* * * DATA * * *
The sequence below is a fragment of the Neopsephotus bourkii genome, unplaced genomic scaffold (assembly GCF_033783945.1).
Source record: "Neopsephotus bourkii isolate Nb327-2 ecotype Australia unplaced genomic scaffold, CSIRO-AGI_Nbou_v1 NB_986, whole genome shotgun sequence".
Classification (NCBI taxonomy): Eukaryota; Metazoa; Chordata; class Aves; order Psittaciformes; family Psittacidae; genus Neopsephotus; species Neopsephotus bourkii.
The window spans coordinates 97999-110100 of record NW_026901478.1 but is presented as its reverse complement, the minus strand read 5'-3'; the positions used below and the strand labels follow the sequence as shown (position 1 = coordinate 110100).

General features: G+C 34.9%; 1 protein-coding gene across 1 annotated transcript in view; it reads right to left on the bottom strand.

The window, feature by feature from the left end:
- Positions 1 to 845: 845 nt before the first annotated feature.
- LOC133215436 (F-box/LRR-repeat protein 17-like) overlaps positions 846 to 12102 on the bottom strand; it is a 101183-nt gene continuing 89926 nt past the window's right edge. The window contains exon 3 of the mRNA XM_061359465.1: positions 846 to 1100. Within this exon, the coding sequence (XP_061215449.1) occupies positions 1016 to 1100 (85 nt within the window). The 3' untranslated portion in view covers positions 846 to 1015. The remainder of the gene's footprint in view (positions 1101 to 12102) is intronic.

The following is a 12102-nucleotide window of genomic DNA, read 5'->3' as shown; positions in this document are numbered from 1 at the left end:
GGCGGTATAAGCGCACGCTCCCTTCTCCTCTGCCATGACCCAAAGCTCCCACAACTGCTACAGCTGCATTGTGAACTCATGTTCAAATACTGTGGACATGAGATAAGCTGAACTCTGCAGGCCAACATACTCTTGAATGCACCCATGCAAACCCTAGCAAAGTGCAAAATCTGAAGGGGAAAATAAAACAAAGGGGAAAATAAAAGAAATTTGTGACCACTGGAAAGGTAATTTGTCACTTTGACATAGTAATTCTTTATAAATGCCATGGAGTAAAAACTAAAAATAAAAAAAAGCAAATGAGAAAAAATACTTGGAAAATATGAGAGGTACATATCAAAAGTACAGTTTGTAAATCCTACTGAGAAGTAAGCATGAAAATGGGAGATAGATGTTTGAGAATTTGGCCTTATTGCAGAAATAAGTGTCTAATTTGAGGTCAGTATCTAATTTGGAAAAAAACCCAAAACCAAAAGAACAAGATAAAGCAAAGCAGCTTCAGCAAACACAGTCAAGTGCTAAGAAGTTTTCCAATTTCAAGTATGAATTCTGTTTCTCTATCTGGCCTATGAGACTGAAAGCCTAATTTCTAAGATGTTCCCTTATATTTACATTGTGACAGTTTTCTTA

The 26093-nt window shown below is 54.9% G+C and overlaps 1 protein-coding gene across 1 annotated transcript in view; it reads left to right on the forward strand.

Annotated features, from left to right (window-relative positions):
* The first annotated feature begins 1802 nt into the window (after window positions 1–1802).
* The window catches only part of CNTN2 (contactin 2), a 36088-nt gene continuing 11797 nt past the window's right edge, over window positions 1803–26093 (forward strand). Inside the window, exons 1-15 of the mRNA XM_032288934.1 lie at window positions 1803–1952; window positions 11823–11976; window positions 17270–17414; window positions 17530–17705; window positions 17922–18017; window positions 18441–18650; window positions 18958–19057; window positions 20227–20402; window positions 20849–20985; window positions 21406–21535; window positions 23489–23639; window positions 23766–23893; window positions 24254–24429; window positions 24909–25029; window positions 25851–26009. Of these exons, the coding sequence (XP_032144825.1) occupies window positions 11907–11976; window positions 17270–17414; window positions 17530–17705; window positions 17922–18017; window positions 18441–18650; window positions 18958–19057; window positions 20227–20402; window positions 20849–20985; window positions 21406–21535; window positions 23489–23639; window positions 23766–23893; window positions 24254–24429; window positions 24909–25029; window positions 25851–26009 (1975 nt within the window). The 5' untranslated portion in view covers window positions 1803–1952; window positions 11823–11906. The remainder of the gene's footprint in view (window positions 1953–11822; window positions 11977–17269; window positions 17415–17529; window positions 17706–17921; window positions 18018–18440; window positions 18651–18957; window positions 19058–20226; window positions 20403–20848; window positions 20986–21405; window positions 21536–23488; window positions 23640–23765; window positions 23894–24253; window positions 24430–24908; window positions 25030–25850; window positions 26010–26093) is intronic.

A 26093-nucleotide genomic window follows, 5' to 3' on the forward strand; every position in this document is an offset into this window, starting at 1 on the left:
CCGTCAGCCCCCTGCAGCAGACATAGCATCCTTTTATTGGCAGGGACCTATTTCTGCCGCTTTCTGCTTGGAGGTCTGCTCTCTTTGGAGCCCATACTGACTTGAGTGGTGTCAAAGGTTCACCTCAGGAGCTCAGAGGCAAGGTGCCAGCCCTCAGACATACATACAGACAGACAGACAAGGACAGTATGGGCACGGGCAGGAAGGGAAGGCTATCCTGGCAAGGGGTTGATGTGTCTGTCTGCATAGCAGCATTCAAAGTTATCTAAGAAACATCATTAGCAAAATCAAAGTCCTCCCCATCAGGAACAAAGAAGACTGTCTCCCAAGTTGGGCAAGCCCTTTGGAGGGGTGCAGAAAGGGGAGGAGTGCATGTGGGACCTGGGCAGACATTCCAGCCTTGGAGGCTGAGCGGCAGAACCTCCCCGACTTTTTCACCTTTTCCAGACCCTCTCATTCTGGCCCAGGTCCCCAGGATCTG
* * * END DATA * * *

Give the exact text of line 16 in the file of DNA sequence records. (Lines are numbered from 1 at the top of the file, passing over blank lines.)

CCGTCAGCCCCCTGCAGCAGACATAGCATCCTTTTATTGGCAGGGACCTATTTCTGCCGCTTTCTGCTTGGAGGTCTGCTCTCTTTGGAGCCCATACTGACTTGAGTGGTGTCAAAGGTTCACCTCAGGAGCTCAGAGGCAAGGTGCCAGCCCTCAGACATACATACAGACAGACAGACAAGGACAGTATGGGCACGGGCAGGAAGGGAAGGCTATCCTGGCAAGGGGTTGATGTGTCTGTCTGCATAGCAGCATTCAAAGTTATCTAAGAAACATCATTAGCAAAATCAAAGTCCTCCCCATCAGGAACAAAGAAGACTGTCTCCCAAGTTGGGCAAGCCCTTTGGAGGGGTGCAGAAAGGGGAGGAGTGCATGTGGGACCTGGGCAGACATTCCAGCCTTGGAGGCTGAGCGGCAGAACCTCCCCGACTTTTTCACCTTTTCCAGACCCTCTCATTCTGGCCCAGGTCCCCAGGATCTG